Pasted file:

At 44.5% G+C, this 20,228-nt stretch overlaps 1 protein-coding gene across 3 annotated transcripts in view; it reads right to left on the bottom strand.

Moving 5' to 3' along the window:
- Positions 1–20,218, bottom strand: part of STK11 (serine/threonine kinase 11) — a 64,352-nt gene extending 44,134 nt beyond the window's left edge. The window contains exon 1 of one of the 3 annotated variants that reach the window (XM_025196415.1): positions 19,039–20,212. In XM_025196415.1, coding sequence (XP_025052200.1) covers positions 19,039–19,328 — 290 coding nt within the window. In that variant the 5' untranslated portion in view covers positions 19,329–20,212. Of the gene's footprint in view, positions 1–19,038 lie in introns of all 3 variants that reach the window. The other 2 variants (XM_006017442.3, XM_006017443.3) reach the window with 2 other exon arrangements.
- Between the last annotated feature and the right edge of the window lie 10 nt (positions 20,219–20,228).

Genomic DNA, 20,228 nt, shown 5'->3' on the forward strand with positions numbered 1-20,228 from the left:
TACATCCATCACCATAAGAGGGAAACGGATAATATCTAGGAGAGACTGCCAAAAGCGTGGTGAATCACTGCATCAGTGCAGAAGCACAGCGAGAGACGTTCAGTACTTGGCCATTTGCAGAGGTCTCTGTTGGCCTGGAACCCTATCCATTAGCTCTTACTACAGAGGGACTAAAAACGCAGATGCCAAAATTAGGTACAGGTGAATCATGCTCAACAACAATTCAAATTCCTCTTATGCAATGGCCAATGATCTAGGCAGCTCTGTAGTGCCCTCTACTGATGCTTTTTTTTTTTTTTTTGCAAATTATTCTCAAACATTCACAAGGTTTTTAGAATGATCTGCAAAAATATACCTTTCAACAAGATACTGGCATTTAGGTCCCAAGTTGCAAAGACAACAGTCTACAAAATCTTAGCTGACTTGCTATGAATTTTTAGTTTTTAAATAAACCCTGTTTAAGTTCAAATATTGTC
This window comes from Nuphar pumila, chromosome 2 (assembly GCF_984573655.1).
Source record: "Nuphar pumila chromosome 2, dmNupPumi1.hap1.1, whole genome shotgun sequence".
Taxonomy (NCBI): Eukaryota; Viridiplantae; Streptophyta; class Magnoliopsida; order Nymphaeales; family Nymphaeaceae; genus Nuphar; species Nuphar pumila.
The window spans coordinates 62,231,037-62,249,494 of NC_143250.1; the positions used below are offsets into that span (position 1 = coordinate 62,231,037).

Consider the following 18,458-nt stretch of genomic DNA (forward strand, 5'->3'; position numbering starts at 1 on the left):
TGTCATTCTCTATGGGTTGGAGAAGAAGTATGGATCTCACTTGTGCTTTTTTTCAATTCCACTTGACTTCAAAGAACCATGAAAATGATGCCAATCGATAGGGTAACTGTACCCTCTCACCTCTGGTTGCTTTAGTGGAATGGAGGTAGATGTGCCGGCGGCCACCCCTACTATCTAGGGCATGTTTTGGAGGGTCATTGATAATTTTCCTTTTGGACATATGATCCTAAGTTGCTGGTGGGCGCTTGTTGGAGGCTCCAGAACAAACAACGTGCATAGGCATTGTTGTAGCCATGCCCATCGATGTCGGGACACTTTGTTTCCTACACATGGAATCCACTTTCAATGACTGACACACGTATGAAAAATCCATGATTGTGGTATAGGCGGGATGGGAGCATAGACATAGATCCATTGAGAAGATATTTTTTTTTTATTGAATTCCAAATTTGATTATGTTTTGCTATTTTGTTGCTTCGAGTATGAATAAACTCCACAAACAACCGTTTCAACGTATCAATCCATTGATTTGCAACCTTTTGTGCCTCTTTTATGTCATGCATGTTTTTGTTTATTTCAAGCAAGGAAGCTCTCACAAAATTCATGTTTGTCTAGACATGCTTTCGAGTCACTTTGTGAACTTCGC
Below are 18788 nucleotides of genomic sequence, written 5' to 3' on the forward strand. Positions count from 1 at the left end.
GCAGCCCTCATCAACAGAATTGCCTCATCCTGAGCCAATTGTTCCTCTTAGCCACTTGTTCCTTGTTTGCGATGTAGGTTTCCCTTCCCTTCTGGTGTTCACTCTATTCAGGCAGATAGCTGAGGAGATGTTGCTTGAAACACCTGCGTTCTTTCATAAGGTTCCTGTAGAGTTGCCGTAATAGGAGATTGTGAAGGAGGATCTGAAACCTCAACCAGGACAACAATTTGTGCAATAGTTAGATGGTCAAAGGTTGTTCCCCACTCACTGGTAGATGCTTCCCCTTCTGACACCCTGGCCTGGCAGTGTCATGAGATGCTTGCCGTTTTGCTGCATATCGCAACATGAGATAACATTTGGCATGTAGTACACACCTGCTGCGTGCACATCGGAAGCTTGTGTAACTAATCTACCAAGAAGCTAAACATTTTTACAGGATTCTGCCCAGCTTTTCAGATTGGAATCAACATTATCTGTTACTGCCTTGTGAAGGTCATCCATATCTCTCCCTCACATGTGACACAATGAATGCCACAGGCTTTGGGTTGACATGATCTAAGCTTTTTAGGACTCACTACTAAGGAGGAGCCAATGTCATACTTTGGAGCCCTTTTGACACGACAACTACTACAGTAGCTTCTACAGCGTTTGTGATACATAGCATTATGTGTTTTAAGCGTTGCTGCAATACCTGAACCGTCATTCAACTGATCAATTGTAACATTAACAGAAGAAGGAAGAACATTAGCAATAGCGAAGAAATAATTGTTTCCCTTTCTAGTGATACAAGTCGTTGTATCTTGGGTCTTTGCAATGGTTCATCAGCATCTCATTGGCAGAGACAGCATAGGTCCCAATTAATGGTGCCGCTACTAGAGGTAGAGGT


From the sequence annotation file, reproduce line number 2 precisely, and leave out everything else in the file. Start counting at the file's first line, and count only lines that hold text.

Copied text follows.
Moving 5' to 3' along the window: